Who are your best customers? How can you make good customers better? Who should you try to lure away from your competition? Once you win them over, how can you secure their loyalty? Which customers are likely to defect, and how can you prevent them?
No two customers are the same, so why do insurance companies often ignore the customer when pricing their products? Research has shown that companies who understand customer value are 60% more profitable than those that do not. For example, life events such as marriage, buying a house or a new job will materially affect a customer's product needs, behavior and profitability. Acting on a present-day view of profitability, insurers could misread customers and provide the wrong kind of product or best advice.
To consider the real profit potential of customers, insurers are beginning to consider customer lifetime value when seeking to attract or retain customers. After all, not all customers are profitable ones.
Customer lifetime value (CLV) can be defined as the net present value of cash flow (past and future) attributed to a customer or household for a designated time period. Or, more simply, the difference between the total premium revenue received and total expenses over the course of the relationship. In many cases, this may be greater than 20 years.
CLV shows which customers will offer the highest value in the future, which can identify the core attributes insurers should look for in current customers and prospects.
Before beginning the path of customer lifetime value, it is essential to assemble the necessary historical data in analysis-ready format. While the information collected will be different for each insurer, typically it consists of data around customer demographics, customer experience, loyalty/tenure, premium revenue, cost to acquire and cost to maintain or serve.
Once insurers have created the data environment, the next step is to use analytics to build out the predictive models to project future customer value. This would include analysis for four key attributes:
Customer segmentation helps insurers identify homogeneous groups within their customer base. It provides a strategic view for identifying patterns and customer behavior so insurers can:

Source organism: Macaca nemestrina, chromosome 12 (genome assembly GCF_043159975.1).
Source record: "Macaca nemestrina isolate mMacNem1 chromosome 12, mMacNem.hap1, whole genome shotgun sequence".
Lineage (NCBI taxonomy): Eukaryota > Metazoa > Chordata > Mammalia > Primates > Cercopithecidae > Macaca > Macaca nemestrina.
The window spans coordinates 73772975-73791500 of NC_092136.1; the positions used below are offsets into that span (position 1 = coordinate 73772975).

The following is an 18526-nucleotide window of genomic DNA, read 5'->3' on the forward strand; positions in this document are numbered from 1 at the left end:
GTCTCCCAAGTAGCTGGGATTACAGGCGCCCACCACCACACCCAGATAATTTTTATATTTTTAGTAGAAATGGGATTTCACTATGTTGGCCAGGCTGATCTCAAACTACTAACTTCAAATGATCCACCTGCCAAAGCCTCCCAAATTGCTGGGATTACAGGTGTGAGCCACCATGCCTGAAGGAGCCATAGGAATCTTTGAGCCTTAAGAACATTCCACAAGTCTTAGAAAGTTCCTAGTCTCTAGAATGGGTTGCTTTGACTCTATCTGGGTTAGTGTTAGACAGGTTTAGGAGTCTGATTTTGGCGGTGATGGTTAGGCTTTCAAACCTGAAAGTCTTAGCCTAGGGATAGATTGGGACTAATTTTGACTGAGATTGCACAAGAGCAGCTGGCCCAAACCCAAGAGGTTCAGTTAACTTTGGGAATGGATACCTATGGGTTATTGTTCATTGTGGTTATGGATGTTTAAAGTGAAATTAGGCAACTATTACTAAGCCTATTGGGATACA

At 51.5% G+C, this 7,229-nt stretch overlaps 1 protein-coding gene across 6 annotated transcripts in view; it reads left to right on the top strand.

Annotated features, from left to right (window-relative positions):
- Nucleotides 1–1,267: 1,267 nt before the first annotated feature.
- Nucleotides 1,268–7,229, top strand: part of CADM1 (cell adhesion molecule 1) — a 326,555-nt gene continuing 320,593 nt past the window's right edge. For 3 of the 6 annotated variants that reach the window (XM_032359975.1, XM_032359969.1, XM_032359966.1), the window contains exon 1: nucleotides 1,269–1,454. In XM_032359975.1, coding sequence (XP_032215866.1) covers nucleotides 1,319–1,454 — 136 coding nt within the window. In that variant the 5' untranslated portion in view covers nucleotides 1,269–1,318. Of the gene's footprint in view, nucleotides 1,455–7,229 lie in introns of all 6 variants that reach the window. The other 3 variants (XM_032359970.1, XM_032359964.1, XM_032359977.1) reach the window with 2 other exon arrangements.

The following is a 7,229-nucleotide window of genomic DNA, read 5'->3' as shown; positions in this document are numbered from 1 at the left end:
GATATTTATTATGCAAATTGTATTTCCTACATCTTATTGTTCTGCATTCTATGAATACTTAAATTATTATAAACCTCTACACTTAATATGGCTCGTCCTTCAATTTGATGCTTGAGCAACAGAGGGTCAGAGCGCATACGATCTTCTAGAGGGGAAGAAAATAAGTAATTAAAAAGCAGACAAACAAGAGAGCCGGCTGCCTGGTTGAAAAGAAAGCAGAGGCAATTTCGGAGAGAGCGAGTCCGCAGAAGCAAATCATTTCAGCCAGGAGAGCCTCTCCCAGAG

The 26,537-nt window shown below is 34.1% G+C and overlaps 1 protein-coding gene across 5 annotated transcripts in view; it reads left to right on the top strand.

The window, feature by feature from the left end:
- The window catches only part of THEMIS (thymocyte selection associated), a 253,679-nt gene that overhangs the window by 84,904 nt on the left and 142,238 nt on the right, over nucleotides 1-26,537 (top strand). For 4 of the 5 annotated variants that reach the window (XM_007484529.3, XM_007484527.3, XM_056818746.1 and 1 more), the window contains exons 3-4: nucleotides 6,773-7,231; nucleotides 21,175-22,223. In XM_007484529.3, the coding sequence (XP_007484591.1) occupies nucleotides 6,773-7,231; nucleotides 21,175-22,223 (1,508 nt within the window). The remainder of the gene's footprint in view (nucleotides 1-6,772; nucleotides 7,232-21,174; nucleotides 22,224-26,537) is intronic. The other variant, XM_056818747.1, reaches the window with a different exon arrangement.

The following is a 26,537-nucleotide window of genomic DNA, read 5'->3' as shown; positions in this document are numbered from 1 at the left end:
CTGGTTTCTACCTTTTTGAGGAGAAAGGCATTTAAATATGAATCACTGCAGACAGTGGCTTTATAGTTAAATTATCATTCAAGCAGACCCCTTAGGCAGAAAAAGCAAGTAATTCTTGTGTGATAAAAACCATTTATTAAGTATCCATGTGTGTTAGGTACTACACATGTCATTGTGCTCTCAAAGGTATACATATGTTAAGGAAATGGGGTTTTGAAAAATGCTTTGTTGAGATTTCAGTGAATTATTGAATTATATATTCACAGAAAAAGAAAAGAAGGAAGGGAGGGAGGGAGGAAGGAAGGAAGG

• Price more effectively.
• Focus attention to higher-value segments.
• Develop tactics to improve value segments.
• Retain and serve the customers better.
The most conservative statistics say that it costs five times more to acquire a new customer than retain an existing customer. For the insurance industry, that figure easily jumps to 10 times more to generate new business. So customer retention is critical for insurers. Insurers need to mine the vast amount of customer and policy data available to predict which customers are likely to lapse and – most importantly – design cost-effective strategies to persuade them to remain a customer. Even simple indicators have shown to improve retention rates. For example, customers who pay in full have a higher retention rate compared with those on monthly payment plans.
Cross-sell and up-sell options
Cross-sell and up-sell is the ability to increase the wallet share of their customers. Cross-sell represents selling or bundling home insurance with auto insurance for the customer; up-sell represents adding additional coverage to a life policy. For both, insurers use analytical techniques such as market basket analysis to predict the next best product offer to the customer.
Power of influence
With the prevalence of online social networks and mobile connectivity, the idea of social influence is more important than in the past. Using analytics, insurance companies can now identify those connections and understand the spheres of influence, quantify them and use that data in the CLV calculations.
Customer lifetime value is still new for most industries, let alone insurance with its inverted business model. It is tempting to think that once you've calculated CLV and identified your highest-value customers, you then just focus on keeping them happy. A better approach is to learn from them, so you can improve the value of all your customers.
About the Author: Stuart Rose is global insurance marketing manager at Cary, N.C.-based SAS. Rose, a 20-year veteran of the insurance industry, began his career as an actuary. He has worked for a global insurance carrier in both its life and property divisions and has worked for several software vendors, where he was responsible for marketing, product management and application development. He has driven successful development and implementation of enterprise systems with insurance companies in the U.S., the U.K., South Africa and Continental Europe.
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